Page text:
In 2010, many freshmen Republicans were swept into Congress on the promise of doing things differently.
But fast-forward to 2012, and the Ocean Reef Club in Key Largo, Fla. — an exclusive seaside resort and home to 54 holes of championship golf and a private marina full of luxury yachts.
That’s where we caught up with a select group of Republican freshmen, engaged in business as usual. But they didn’t come alone. They invited big campaign donors and lobbyists to join them - for a price. And we secretly sent our cameras along for a unique inside look at their first joint fundraiser, where special interests got the kind of access ordinary Americans can only dream of: on the golf course; over drinks at the resort bar; at a private beach lagoon.
“Book your Key Largo getaway now,” reads the invitation, obtained by CBS News. The hosts are veteran congressmen Spencer Bachus, of Alabama, Pete Sessions, of Texas, “and 12 of your favorite Republican freshmen!”
The 12: Sandy Adams (Fla.), Quico Canseco (Texas), Rick Crawford (Ark.), Bob Dold (Ill.), Sean Duffy (Wis.), Stephen Fincher (Tenn.), Mike Fitzpatrick (Penn.), Daniel Webster (Fla.), Mike Grimm (N.Y.), Nan Hayworth (N.Y.), Jim Renacci (Ohio) and Cory Gardner (Col).
Congressmen Canseco and Gardner were seen on camera heading in to host happy hour. To get in, donors had to pay at least $10,000.
During his campaign, Gardner promised average voters would inspire his actions. One ad said, “I will always put Colorado families before the Washington special interests.”
But in Key Largo, Gardner appeared to offer special interests lots of face time. He was seen on camera talking to an attendee who said he works for a bank. In another shot, he’s seen going charter fishing as part of the fundraising package — they head out on a group of boats including one named “Good Life.”
It appeared Rep. Webster was going fishin’, too.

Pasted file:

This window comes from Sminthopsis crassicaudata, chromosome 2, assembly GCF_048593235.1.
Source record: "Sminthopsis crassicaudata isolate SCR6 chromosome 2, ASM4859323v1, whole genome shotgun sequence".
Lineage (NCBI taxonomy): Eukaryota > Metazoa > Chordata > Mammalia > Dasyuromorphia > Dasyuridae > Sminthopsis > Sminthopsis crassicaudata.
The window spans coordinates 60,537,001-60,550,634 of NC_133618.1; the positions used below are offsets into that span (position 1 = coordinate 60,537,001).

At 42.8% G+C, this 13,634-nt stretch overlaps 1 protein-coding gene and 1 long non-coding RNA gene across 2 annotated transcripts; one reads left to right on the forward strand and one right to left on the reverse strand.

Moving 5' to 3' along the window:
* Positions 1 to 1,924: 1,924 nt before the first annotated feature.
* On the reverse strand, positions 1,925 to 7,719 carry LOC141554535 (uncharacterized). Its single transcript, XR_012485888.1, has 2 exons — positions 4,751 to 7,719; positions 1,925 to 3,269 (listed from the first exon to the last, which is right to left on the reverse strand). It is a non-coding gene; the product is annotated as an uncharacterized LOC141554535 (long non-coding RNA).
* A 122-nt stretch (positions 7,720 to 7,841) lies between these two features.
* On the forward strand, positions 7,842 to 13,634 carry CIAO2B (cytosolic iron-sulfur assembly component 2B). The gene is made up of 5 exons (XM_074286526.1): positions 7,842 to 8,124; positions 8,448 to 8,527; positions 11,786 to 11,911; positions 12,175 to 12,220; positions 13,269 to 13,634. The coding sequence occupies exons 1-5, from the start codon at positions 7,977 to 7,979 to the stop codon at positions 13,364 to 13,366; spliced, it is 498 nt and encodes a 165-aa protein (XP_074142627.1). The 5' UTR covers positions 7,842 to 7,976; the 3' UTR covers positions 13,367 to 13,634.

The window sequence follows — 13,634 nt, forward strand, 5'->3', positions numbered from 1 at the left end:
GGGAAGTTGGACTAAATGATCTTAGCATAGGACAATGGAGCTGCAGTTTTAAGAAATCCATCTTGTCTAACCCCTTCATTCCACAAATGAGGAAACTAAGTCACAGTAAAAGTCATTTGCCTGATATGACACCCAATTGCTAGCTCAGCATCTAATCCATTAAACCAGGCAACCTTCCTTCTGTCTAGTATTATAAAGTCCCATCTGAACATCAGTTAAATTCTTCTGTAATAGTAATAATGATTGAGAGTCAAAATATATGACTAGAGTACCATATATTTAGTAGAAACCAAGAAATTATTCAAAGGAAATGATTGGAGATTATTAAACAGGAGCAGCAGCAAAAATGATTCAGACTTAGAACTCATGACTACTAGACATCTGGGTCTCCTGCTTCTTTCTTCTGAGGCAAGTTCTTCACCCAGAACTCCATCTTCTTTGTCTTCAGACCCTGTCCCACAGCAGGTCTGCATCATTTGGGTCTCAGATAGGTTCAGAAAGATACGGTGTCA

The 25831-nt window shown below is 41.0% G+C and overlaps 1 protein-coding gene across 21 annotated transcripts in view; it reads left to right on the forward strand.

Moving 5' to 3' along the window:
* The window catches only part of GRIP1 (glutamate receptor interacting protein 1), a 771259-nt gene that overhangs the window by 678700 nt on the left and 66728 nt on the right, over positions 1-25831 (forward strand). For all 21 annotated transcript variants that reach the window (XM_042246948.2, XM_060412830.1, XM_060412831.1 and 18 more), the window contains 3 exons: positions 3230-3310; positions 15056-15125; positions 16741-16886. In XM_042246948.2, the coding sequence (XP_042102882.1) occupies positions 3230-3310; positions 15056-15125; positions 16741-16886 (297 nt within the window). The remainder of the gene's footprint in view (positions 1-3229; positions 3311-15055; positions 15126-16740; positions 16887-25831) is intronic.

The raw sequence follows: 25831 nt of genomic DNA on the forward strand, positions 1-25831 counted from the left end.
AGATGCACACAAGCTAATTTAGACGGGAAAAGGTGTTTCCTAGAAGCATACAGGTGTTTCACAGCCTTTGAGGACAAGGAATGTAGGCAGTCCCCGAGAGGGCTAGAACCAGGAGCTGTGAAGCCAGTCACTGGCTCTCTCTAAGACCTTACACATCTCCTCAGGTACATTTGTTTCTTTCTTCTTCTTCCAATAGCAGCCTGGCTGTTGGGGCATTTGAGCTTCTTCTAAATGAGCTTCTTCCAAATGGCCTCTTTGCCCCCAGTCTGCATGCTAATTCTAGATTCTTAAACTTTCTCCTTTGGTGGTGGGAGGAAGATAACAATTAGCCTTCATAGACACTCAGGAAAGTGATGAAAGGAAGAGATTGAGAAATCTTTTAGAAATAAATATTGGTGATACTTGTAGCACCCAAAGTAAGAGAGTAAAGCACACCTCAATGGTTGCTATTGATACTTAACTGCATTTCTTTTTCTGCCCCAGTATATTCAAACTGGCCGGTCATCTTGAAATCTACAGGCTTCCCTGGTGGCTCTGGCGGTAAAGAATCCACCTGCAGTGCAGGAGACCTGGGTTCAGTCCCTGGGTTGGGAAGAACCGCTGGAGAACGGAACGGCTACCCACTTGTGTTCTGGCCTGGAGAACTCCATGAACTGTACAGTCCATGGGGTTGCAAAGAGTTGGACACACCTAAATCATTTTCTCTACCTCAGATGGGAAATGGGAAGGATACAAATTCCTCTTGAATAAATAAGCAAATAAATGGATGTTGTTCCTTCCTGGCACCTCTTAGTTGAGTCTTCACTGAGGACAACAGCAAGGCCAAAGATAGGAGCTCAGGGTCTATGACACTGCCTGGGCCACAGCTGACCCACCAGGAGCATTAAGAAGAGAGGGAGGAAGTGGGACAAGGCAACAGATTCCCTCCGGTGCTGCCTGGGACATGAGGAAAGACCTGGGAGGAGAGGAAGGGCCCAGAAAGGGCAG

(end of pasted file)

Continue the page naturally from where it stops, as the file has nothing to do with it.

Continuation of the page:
Back in 2010 at a Tea Party rally, Webster criticized Washington’s ways, saying, “America’s not broken, Washington is!”
Then, there’s Congressman Renacci manning a golf cart — donors got time on the links as part of the deal.
Some congressmen brought their spouses and special interests got to share lively dinner conversation at a restaurant with gourmet delights such as braised baby octopus and crispy duck confit.
Another shot shows Gardner and Canseco again.
And Rep. Bachus, who recently became the subject of an ethics investigation into whether he used his position for personal gain, which he denies.
Later, we found Canseco mingling over drinks at the resort’s burgee bar.
Then, Congressman Sessions joins the conversation. An individual can legally give up to $46,200 to the joint fundraiser; the money’s split among the freshmen.
It’s perfectly legal for members of Congress to have a getaway at a Florida resort. The question is: Why do lobbyists pay thousands of dollars to be here with them? What are the lobbyists getting in return?
None of the members of Congress agreed to an interview. They referred us to Paul Lindsay at the National Republican Congressional Committee, which organized the getaway.
Asked what the donors are getting out of the weekend, Lindsay replied, “They’re getting a Republican House next year.”